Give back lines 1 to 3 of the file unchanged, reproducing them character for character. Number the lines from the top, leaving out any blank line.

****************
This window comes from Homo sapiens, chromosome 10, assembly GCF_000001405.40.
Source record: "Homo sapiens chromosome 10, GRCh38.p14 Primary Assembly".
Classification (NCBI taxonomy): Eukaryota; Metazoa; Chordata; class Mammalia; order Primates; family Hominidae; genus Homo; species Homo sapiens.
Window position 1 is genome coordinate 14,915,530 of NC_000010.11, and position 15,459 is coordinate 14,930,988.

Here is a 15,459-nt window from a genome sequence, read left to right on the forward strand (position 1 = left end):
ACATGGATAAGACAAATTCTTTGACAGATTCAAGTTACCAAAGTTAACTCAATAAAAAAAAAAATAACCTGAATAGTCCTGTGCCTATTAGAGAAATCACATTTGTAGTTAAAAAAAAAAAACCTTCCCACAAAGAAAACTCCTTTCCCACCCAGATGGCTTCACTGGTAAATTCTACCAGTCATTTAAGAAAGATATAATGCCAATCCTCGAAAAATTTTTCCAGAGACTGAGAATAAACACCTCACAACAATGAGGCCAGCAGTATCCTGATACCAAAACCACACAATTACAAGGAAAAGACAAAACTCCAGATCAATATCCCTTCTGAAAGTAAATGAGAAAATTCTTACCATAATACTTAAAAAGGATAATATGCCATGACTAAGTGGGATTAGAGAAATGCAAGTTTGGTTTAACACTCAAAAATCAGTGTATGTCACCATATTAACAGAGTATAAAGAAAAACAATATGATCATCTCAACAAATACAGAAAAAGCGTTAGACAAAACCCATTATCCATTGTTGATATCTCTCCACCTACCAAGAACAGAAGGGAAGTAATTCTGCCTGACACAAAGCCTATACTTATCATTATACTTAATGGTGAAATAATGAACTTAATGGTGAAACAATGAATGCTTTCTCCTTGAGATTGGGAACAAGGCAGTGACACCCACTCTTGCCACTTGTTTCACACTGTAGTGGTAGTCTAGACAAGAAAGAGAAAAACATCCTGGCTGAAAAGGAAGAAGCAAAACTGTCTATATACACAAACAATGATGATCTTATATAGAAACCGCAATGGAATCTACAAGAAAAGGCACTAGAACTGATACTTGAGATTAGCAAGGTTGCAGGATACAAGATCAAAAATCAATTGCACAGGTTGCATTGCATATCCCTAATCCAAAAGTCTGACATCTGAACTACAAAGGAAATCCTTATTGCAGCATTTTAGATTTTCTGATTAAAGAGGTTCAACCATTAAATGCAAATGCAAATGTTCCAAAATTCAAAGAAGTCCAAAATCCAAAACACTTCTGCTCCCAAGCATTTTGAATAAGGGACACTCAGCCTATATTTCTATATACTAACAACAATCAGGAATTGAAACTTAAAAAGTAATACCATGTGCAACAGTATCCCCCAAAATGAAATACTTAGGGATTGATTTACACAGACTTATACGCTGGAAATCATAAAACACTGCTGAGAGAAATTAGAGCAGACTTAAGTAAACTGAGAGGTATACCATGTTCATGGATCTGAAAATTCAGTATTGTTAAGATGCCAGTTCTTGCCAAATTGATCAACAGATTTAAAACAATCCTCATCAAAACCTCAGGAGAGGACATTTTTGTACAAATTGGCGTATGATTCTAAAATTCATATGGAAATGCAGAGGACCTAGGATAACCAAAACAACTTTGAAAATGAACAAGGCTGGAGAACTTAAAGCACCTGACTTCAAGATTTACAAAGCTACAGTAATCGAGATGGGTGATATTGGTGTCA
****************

This window comes from Homo sapiens, chromosome 10, assembly GCF_000001405.40.
Source record: "Homo sapiens chromosome 10, GRCh38.p14 Primary Assembly".
Classification (NCBI taxonomy): Eukaryota; Metazoa; Chordata; class Mammalia; order Primates; family Hominidae; genus Homo; species Homo sapiens.